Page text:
Pier-Paolo Strona, amongst his many talents was a Senior Researcher at FIAT R&D and is now a Fellow of Wessex Institute, gave an organ recital to the delegates in this Church.
His repertoire included, amongst others, pieces by Frescobaldi (1583-1643) and J S Bach (1685-1750). Pier-Paolo Strona’s concert ended with a few compositions by S J Domenco Zipoli (1688-1726) who died in Paraguay before the expulsion of the Jesuit order from the Spanish domains. That was a sad episode for the Guarani Indians who were protected by the renowned missionaries from the greed of the other European settlers.
One of the most dramatic events was the way in which the Royal Order was carried out. The Jesuits were ordered to leave behind all their property except for a few personal effects. This resulted in a wealth of books and manuscripts as well as other items connected to the heritage and the running of the missions being left in the hands of the Royal Auditors. Valuable collections were dispersed while others disappeared. Recently a chest full of manuscripts, including a partiture by Domenic Zirou, was discovered in Asuncion. This includes some pieces that had been lost for centuries!
The concert was very well received and the participants appreciated the performance of Pier Paolo who came to Venice especially to offer such a unique concert.
There were ample opportunities for discussions during the conference and in the surrounding gardens of the isle. The environment of San Servolo was most conducive to forging links between the delegates and developing joint initiatives.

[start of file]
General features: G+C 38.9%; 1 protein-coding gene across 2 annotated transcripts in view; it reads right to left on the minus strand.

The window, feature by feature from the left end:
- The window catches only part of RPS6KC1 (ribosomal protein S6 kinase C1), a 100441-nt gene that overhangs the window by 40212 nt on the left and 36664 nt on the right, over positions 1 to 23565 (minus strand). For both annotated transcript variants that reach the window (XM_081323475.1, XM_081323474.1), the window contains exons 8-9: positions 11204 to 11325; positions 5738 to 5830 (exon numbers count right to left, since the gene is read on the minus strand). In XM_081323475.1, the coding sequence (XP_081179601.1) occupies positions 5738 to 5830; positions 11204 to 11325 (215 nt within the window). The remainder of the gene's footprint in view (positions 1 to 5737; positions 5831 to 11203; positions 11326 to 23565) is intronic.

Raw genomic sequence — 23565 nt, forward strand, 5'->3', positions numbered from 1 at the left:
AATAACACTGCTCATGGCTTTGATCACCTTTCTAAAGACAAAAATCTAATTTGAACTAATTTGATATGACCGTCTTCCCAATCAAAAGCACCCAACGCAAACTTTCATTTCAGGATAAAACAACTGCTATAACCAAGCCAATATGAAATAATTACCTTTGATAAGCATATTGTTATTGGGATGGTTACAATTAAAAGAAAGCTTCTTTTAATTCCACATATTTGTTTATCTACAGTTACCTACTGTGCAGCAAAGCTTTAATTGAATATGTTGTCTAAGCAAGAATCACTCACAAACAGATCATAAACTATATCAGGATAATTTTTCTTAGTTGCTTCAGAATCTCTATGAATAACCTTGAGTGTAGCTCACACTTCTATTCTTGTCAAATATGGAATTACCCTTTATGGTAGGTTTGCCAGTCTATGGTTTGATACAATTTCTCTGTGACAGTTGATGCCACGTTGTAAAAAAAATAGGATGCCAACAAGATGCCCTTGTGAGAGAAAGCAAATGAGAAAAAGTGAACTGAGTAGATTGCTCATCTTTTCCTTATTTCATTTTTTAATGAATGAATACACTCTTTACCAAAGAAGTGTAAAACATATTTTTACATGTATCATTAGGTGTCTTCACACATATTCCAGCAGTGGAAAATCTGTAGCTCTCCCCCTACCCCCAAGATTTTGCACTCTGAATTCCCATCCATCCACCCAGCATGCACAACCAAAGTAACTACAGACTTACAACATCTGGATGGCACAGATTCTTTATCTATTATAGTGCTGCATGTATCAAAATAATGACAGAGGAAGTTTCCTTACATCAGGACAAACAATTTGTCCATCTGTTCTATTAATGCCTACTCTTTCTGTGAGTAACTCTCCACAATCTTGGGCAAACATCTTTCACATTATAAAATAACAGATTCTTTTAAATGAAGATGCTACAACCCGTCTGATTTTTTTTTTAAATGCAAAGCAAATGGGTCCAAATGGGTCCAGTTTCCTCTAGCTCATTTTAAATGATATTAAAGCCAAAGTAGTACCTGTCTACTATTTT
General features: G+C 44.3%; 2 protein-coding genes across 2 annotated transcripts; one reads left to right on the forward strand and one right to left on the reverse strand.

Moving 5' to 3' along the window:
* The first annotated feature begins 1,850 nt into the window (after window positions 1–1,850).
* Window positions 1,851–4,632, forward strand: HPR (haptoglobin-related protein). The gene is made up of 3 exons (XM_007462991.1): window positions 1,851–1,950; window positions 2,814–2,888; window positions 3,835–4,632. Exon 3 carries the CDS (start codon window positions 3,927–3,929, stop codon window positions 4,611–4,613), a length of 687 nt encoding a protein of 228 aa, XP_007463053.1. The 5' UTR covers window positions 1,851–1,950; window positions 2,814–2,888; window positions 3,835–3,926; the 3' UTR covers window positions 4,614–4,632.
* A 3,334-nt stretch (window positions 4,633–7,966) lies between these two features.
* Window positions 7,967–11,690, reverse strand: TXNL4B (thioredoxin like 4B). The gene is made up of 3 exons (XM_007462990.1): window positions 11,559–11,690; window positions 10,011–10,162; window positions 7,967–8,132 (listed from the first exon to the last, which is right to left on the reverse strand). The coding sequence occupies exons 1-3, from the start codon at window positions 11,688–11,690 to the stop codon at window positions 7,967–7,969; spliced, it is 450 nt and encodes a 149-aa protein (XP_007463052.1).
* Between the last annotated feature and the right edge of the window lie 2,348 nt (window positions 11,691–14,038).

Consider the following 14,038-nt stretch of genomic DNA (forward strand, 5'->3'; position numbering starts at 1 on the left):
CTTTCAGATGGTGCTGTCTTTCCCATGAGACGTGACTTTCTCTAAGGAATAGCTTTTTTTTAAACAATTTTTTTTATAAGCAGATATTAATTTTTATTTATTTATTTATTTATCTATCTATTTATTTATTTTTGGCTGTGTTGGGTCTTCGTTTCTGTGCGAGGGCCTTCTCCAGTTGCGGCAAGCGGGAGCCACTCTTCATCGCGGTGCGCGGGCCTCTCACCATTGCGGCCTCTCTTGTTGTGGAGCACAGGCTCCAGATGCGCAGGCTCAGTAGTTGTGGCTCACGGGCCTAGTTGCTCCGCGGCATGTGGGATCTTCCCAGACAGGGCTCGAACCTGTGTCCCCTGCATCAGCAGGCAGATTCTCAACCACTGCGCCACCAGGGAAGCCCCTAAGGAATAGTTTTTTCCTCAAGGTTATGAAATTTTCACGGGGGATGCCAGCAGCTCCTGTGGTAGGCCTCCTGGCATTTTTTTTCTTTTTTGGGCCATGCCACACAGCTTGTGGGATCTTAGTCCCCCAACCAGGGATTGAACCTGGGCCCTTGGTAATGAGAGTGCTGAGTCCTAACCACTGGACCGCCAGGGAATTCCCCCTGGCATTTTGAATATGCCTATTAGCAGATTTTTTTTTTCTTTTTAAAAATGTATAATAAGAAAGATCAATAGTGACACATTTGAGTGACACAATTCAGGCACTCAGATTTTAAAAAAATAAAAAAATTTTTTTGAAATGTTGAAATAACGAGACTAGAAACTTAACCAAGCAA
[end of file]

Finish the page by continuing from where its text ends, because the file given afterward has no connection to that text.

The Conference Dinner took place in a renowned restaurant preparing typical Venetian food. The delegates were conveyed by water taxi from San Servolo to San Marco where they met other participants under the arches of the Palazzo Ducale. From there they proceeded through a series of narrow streets to the restaurant.
The main course was duck, which is a speciality of the lagoon and can be prepared in different ways. This, together with an excellent starter and a well prepared tiramisu (another local speciality that has spread throughout the world,) was accompanied by wines from the Veneto region.
The evening was most enjoyable and the delegates took the opportunity to walk around San Marco Piazza before returning to San Servolo island.
Close of the Conference
The conference was closed by Carlos who expressed his appreciation to the delegates for having participated in Water Pollution 2016 and hoped that they would consider attending the 2018 meeting.
He also extended an invitation to visit the campus of Wessex Institute next time they are in the region so that they can appreciate better the work of the Institute.